Adama Diarra, former President of the Malian Red Cross, told me that working with climate-vulnerable groups such as traditional hunters, herb gatherers and women (who are responsible for collecting wood) should be a priority. These groups that depend on their environment to survive could become trusted and accessible vectors of climate information in rural areas.
But climate change adaptation needs to come from both bottom-up and top-down levels. While the support and involvement of communities, especially in rural areas, is critical, policymakers need to understand the risks for an effective national strategy to be employed. Diarra recognised that climate change was not always fully taken into consideration by policymakers, but added that progress was being made, albeit too slowly. Climate expert Mamby Fofana added that even though Malian policymakers “talk more about climate change” and “attend forums in which you talk a lot about climate change”, concrete measures were needed.
With the financial and technical support of the international community such as Sweden, Norway and the World Bank, Mali has just developed a long-needed climate change national plan of action, but the main question is whether or not it will be implemented. Its successful application will be crucial.
As half the population is under the age of 15, Mali’s youth will be at the forefront of climate change adaptation. Improved access to education and communication networks, notably via mobile phones, and a limited but increasing number of Internet users, provide opportunities for raising empowerment. Combined with an active civil society and free press unlike in many African countries, policymakers will be pressured to respond to the challenges of climate change.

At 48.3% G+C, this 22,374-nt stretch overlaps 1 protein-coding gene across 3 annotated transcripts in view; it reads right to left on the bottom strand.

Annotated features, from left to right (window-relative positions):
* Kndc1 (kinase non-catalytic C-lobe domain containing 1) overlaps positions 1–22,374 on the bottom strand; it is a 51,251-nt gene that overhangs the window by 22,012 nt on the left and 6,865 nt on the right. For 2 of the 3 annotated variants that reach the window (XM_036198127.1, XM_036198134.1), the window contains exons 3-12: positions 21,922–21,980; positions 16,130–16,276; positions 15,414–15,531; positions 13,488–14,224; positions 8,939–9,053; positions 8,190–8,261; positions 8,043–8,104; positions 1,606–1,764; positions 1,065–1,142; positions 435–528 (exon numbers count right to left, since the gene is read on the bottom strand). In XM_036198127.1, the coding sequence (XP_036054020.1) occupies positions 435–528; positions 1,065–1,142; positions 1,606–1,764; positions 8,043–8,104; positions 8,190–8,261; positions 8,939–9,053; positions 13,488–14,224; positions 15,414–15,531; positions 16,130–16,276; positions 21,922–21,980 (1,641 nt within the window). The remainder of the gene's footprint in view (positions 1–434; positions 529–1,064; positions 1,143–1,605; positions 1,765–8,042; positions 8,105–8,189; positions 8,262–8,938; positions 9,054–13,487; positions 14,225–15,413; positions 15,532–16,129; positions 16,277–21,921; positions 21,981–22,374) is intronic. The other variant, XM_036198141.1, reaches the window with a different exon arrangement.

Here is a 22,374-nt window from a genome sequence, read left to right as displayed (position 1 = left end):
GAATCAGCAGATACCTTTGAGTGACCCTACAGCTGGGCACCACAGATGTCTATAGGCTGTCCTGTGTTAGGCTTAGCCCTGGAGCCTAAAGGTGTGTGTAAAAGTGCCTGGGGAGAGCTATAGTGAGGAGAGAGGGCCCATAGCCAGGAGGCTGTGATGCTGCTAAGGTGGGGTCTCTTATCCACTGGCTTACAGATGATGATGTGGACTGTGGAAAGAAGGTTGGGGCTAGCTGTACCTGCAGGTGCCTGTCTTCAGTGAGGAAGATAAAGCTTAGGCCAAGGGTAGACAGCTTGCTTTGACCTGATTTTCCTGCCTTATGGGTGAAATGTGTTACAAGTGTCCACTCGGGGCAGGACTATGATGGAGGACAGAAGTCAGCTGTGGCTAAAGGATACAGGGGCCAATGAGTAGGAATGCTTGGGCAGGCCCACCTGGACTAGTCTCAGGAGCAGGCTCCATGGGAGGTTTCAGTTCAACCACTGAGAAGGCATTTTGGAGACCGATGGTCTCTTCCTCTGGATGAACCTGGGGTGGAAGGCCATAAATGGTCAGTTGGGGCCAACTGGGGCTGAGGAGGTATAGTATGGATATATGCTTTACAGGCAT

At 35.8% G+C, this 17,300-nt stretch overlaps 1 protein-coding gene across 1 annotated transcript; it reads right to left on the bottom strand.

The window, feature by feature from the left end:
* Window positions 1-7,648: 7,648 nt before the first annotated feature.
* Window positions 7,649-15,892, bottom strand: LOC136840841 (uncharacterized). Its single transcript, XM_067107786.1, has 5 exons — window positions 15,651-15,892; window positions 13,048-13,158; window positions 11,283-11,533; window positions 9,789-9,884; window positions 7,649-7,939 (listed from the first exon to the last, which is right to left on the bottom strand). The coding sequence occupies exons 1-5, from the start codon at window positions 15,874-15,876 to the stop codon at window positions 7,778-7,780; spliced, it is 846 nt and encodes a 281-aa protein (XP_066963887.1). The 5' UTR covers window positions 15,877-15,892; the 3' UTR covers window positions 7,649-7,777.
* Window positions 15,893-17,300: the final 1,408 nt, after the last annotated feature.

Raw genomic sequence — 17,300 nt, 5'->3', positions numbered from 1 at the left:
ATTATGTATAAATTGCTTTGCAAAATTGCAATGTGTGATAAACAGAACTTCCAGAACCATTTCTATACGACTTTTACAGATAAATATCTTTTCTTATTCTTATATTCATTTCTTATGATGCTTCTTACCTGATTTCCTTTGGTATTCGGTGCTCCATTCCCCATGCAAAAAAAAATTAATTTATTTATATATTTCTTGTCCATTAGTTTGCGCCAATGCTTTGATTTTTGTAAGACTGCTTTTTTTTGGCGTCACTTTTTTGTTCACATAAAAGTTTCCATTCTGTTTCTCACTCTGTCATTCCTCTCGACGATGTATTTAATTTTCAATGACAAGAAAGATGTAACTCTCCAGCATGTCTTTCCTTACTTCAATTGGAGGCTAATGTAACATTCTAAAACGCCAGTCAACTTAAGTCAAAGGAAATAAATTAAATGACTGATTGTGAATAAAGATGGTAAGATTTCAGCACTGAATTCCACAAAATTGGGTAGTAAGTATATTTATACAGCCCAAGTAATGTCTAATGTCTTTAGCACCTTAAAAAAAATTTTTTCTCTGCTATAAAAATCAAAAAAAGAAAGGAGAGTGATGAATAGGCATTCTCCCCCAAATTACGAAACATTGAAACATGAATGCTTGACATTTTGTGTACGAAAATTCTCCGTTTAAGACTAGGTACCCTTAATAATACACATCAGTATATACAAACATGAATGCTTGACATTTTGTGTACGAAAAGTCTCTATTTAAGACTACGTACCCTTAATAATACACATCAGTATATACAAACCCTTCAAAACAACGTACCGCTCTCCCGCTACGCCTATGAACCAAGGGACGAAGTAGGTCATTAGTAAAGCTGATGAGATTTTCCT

Indeed, Professor Mark Pelling, an IPCC Coordinating Lead Author, demonstrates in his latest book, “Adaptation to Climate Change: From Resilience to Transformation”, how disasters can also lead to positive societal transformation. By exposing inequalities, disasters challenge the status quo. In his study, Professor Pelling shows how disasters in countries such as Bangladesh, Nicaragua and Mexico led to democratic reforms. More recently, the 2008 earthquake in China exposed high levels of corruption when public schools collapsed, as they were not built in accordance to building codes. Public protests followed.